I agree that eARC will require new everything. But don't we see the market, how quick it jumped DD and DTS to TrueHD an MasterAudio, and all the way to Dolby Atmos and DTS:X. And how quick it moved to HDMI 2.0b from HDMI 1.4. And year by year the change in tech has been very rapid.
If we see 2015 AVRs we had only HDMI 1.4 and No HDCP 2.2 and was no HDR Support. And by 2016, we got HDMI 2.0, 2.0a and even 2.0b version with HDR and HDCP 2.2. One year back so many people bought high end AVRs and Pre Processors that support only Dolby Atmos but not DTS:X at any cost.
But now DTS:X is seen everywhere along with Dolby Atmos.
Now my point is, It won't take much time for market and users to adopt HDMI 2.1 It simplifies the things.
I would want all future TVs and AVRs/PreProcessors and Blu-ray palyers from now on-wards, from the right minute on-wards, provide HDMI 2.1 ports with all its features enabled.

And I agree with you that there were so many problems/ issues about HDMI connectivity and ARC feature.
But I strongly hope all those will be resolved and communication between devices would be so smooth with HDMI 2.1.

The idea of yours is so cool too, to have ‘HDMI 1.4 audio only out’ just like the way few high end blu-ray players do have. But hello TV Manufacturers - are you listening to real time user opnions ?? :-)
RichB posts on January 13, 2017 11:15
Vimal, post: 1166497, member: 77815
I don't know why people are more fascinated about only 8K. ( I am not saying it is not the important topic to discuss) But, I think the most interesting part of HDMI 2.1 is eARC, which could change the digital audio signal communication between eARC abled TV and other AVR kind of items. Look, how beautiful it is to connect a USB/STB that plays Dolby Atmos or DTS:X and that is sent to an AVR by HDMI 2.1 eARC. I love that. I will be waiting for TVs with HDMI 2.1 eARC feature and AVR/PrePorcessors. Awesome spec of HDMI 2.1 gr8.

eARC sound great, but, it will required a players, new AVRs, and new cables (which no-one knows how to make at this time).

Whereas, TV makers could provide a an HDMI 1.4 out cable for audio only (blank video) the switching that:
  • does not add handshaking complication
  • is easier to automate (remote programing simple selects the input)
  • support all lossey and lossless formats
An input is used and an additional cable must be run, but this would be customer friendly. ARC is sometimes conflated with CEC which is another *feature* which causes lots of support calls.

- Rich
Vimal posts on January 13, 2017 11:08
I don't know why people are more fascinated about only 8K. ( I am not saying it is not the important topic to discuss) But, I think the most interesting part of HDMI 2.1 is eARC, which could change the digital audio signal communication between eARC abled TV and other AVR kind of items. Look, how beautiful it is to connect a USB/STB that plays Dolby Atmos or DTS:X and that is sent to an AVR by HDMI 2.1 eARC. I love that. I will be waiting for TVs with HDMI 2.1 eARC feature and AVR/PrePorcessors. Awesome spec of HDMI 2.1 gr8.
Hondo123 posts on January 11, 2017 13:02
Hey guys, this is getting a bit out of hand. People are already complaining that 4K is too “photo-realistic”, and now we're going to 8K? This is getting to be like the MegaPixel game in cameras - is the sky really the limit?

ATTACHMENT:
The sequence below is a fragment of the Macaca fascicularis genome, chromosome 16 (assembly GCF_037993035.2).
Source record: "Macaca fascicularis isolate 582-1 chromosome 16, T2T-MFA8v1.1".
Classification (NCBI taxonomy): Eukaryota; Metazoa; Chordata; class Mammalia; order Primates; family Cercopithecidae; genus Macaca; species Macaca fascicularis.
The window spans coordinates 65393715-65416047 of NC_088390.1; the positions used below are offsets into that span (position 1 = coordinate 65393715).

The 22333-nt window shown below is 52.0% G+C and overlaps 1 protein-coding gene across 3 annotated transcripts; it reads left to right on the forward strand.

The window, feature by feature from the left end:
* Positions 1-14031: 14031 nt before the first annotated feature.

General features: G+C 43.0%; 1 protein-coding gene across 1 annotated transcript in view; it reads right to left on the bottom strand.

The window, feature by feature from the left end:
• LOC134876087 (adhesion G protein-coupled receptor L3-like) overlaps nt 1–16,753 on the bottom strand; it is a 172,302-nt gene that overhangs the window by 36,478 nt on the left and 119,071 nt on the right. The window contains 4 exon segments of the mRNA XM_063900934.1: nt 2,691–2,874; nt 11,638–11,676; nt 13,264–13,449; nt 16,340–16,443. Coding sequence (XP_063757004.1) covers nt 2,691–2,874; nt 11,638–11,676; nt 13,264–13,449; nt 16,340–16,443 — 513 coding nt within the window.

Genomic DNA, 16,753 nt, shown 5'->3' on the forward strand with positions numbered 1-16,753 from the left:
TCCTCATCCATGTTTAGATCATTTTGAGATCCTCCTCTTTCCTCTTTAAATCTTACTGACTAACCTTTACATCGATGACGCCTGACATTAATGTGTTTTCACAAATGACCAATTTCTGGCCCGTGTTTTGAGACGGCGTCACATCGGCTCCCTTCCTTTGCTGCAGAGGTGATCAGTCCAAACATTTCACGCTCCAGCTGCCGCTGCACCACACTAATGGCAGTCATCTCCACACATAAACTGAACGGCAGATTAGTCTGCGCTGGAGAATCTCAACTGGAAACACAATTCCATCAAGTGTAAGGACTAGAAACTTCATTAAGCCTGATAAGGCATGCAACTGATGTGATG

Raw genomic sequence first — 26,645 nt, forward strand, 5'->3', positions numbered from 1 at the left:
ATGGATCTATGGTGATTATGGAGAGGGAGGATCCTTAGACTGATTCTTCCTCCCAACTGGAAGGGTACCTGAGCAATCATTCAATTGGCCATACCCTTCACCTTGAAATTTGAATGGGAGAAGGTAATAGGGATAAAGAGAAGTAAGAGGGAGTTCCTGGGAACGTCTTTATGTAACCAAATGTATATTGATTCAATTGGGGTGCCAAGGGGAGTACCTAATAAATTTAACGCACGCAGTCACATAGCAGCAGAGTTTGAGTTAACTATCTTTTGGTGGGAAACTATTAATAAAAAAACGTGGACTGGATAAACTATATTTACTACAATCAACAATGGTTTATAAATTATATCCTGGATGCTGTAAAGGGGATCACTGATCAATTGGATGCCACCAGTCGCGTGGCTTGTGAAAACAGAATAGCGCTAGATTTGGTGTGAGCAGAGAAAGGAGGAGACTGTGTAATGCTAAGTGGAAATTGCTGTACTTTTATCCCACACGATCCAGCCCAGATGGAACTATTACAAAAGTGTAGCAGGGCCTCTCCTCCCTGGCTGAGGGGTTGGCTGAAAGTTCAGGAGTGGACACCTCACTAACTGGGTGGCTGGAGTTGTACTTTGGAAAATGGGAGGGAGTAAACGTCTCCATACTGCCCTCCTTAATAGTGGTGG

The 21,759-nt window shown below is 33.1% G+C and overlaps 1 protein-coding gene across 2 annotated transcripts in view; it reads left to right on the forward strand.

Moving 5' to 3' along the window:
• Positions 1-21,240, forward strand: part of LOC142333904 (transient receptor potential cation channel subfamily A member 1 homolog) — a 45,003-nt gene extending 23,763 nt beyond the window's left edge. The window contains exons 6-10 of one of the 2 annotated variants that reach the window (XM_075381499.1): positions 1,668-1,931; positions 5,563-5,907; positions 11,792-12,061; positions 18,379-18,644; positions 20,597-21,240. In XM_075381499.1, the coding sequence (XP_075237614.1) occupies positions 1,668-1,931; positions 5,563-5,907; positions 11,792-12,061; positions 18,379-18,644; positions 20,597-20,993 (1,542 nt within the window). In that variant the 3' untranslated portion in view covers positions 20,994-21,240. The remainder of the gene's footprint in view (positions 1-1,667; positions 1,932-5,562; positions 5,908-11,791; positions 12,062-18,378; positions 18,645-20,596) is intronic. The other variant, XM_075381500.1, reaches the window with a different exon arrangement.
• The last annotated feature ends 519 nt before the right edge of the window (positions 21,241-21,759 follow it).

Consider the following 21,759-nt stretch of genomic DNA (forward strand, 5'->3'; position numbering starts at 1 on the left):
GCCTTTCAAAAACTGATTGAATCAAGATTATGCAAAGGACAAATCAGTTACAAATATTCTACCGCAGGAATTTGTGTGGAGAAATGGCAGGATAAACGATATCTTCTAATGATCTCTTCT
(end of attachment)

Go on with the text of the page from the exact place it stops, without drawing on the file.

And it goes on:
So this is where I have my heartburn. I can't afford to upgrade my AV receiver and $3K projector every three years as some specifications group comes out with new standards. And all the money I invested in media is going to waste at this point, and the spec groups are forcing the public to go “streaming” to view media instead of pay for home-ownership.

So what's wrong with that you say?

Well, not all the content I'd like to access is available for streaming in one spot, and in some cases, it might not be available at all. (Any of you tried to located a streaming version of the movie “Russian Ark”? How about, “My Dinner with Andre”?). Streaming services are less likely to carry some of the more obscure titles, even though some of these are very special in their own right. And I don't feel the need to sign on to an annual membership unless I'm watching movies every couple of days, so I guess that just locks out multiple titles. Sheeeees, at least when we had Blockbuster Video, you could put in an order for a title and get it if you were willing to wait. But now?

Yeah, yeah, greater color gamuts, smoother action and all that. My human eye and brain can only process so much information, so why continue to push things up the scale. This is nuts.
RichB posts on January 10, 2017 11:29
This looks good on paper but I can't help feel that this will generate another round of HDMI hardware change and compatibility problems. The latest round has been:

HDMI 2.0 1.4 for 4K
HDMI 2.0 and HDCP 2.0 for 4K BD
HDMI 2.0a and HDCP 2.0 for HDR10
HDMI 2.0b and HDCP 2.0 for HDR10 and HLG (Hybrid Log Gamma)

This is a massive amount of churn over the last few years. Consumer friendly, they are not.

For those who have not yet experienced UHD, I highly recommend Certified HDMI cables. There are numerous reports of 18Gbs cables that are failing handshakes and displaying “sparklies”. Monoprice active 18Gbs don't work, but Monoprice 18Gbs Certified (non-active) cables work perfectly. There are still no certified HDMI cables greater than 20 feet long, some work, some don't. The requirement for long HDMI cables was foreseeable.

Having dealt with ARC, it works but is unreliable and fraught with side-effects when CEC is engaged.

I wish to god, the LG displays had a dedicated HDMI out with blank video. It would eat an AVR input but support DD+ and full audio from TV based apps. WebOs apps are fast and work well so this is more important.

- Rich